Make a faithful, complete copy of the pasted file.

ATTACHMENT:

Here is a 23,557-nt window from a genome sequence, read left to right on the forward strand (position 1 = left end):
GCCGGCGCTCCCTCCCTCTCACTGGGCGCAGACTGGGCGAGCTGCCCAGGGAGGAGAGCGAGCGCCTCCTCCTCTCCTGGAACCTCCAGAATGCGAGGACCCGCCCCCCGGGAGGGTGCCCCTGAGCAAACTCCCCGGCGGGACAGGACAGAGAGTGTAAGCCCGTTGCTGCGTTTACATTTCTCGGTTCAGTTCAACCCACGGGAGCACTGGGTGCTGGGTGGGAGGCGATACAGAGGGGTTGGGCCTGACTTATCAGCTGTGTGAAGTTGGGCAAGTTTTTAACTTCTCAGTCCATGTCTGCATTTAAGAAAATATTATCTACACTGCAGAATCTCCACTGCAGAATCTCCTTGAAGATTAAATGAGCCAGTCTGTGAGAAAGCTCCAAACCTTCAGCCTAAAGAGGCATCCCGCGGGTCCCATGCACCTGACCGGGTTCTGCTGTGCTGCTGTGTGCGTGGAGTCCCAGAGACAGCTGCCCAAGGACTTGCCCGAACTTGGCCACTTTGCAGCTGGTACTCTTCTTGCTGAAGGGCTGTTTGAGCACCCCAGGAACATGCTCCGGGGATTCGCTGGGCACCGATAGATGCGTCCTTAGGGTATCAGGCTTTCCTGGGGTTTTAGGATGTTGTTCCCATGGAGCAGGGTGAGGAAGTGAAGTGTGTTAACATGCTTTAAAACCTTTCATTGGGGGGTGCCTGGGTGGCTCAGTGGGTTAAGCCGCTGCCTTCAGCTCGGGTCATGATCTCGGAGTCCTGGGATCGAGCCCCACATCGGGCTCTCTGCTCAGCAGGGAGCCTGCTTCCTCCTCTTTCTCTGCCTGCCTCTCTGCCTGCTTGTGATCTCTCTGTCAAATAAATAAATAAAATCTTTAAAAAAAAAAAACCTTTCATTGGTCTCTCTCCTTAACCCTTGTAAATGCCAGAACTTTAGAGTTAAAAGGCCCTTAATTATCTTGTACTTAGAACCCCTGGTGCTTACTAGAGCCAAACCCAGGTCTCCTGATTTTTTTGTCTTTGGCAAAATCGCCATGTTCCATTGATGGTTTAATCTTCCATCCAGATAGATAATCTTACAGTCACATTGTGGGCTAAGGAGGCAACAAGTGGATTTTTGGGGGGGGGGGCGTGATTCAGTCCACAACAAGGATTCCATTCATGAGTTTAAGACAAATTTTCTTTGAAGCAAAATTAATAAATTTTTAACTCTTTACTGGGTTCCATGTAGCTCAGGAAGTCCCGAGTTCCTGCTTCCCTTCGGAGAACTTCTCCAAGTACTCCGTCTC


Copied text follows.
Here is a 23,557-nt window from a genome sequence, read left to right on the forward strand (position 1 = left end):
GCCGGCGCTCCCTCCCTCTCACTGGGCGCAGACTGGGCGAGCTGCCCAGGGAGGAGAGCGAGCGCCTCCTCCTCTCCTGGAACCTCCAGAATGCGAGGACCCGCCCCCCGGGAGGGTGCCCCTGAGCAAACTCCCCGGCGGGACAGGACAGAGAGTGTAAGCCCGTTGCTGCGTTTACATTTCTCGGTTCAGTTCAACCCACGGGAGCACTGGGTGCTGGGTGGGAGGCGATACAGAGGGGTTGGGCCTGACTTATCAGCTGTGTGAAGTTGGGCAAGTTTTTAACTTCTCAGTCCATGTCTGCATTTAAGAAAATATTATCTACACTGCAGAATCTCCACTGCAGAATCTCCTTGAAGATTAAATGAGCCAGTCTGTGAGAAAGCTCCAAACCTTCAGCCTAAAGAGGCATCCCGCGGGTCCCATGCACCTGACCGGGTTCTGCTGTGCTGCTGTGTGCGTGGAGTCCCAGAGACAGCTGCCCAAGGACTTGCCCGAACTTGGCCACTTTGCAGCTGGTACTCTTCTTGCTGAAGGGCTGTTTGAGCACCCCAGGAACATGCTCCGGGGATTCGCTGGGCACCGATAGATGCGTCCTTAGGGTATCAGGCTTTCCTGGGGTTTTAGGATGTTGTTCCCATGGAGCAGGGTGAGGAAGTGAAGTGTGTTAACATGCTTTAAAACCTTTCATTGGGGGGTGCCTGGGTGGCTCAGTGGGTTAAGCCGCTGCCTTCAGCTCGGGTCATGATCTCGGAGTCCTGGGATCGAGCCCCACATCGGGCTCTCTGCTCAGCAGGGAGCCTGCTTCCTCCTCTTTCTCTGCCTGCCTCTCTGCCTGCTTGTGATCTCTCTGTCAAATAAATAAATAAAATCTTTAAAAAAAAAAAACCTTTCATTGGTCTCTCTCCTTAACCCTTGTAAATGCCAGAACTTTAGAGTTAAAAGGCCCTTAATTATCTTGTACTTAGAACCCCTGGTGCTTACTAGAGCCAAACCCAGGTCTCCTGATTTTTTTGTCTTTGGCAAAATCGCCATGTTCCATTGATGGTTTAATCTTCCATCCAGATAGATAATCTTACAGTCACATTGTGGGCTAAGGAGGCAACAAGTGGATTTTTGGGGGGGGGGGCGTGATTCAGTCCACAACAAGGATTCCATTCATGAGTTTAAGACAAATTTTCTTTGAAGCAAAATTAATAAATTTTTAACTCTTTACTGGGTTCCATGTAGCTCAGGAAGTCCCGAGTTCCTGCTTCCCTTCGGAGAACTTCTCCAAGTACTCCGTCTC